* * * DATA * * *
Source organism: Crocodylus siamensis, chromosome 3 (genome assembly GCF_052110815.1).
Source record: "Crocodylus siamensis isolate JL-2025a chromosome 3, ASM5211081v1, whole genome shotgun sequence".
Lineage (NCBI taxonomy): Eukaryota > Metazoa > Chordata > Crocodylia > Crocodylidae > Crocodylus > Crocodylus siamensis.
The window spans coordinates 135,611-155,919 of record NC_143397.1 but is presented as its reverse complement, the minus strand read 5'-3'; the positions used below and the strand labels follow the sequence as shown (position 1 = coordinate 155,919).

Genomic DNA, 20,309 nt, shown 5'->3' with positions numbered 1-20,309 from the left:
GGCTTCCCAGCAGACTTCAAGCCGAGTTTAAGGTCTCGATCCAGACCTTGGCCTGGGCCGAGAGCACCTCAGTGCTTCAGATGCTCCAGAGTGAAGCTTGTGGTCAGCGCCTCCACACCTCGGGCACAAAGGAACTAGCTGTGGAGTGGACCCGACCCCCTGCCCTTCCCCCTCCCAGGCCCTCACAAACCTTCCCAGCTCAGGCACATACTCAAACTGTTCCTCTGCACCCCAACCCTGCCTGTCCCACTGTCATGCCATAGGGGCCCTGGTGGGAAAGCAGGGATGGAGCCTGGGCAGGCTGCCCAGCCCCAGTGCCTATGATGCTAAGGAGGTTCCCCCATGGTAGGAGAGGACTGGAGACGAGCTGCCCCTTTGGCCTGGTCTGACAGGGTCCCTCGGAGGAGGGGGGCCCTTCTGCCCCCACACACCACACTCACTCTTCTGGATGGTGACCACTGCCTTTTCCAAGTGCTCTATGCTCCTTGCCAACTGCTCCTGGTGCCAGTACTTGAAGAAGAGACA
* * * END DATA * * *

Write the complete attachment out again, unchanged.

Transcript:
Source organism: Crocodylus siamensis, chromosome 3 (genome assembly GCF_052110815.1).
Source record: "Crocodylus siamensis isolate JL-2025a chromosome 3, ASM5211081v1, whole genome shotgun sequence".
Lineage (NCBI taxonomy): Eukaryota > Metazoa > Chordata > Crocodylia > Crocodylidae > Crocodylus > Crocodylus siamensis.
The window spans coordinates 135,611-155,919 of record NC_143397.1 but is presented as its reverse complement, the minus strand read 5'-3'; the positions used below and the strand labels follow the sequence as shown (position 1 = coordinate 155,919).

Genomic DNA, 20,309 nt, shown 5'->3' with positions numbered 1-20,309 from the left:
GGCTTCCCAGCAGACTTCAAGCCGAGTTTAAGGTCTCGATCCAGACCTTGGCCTGGGCCGAGAGCACCTCAGTGCTTCAGATGCTCCAGAGTGAAGCTTGTGGTCAGCGCCTCCACACCTCGGGCACAAAGGAACTAGCTGTGGAGTGGACCCGACCCCCTGCCCTTCCCCCTCCCAGGCCCTCACAAACCTTCCCAGCTCAGGCACATACTCAAACTGTTCCTCTGCACCCCAACCCTGCCTGTCCCACTGTCATGCCATAGGGGCCCTGGTGGGAAAGCAGGGATGGAGCCTGGGCAGGCTGCCCAGCCCCAGTGCCTATGATGCTAAGGAGGTTCCCCCATGGTAGGAGAGGACTGGAGACGAGCTGCCCCTTTGGCCTGGTCTGACAGGGTCCCTCGGAGGAGGGGGGCCCTTCTGCCCCCACACACCACACTCACTCTTCTGGATGGTGACCACTGCCTTTTCCAAGTGCTCTATGCTCCTTGCCAACTGCTCCTGGTGCCAGTACTTGAAGAAGAGACA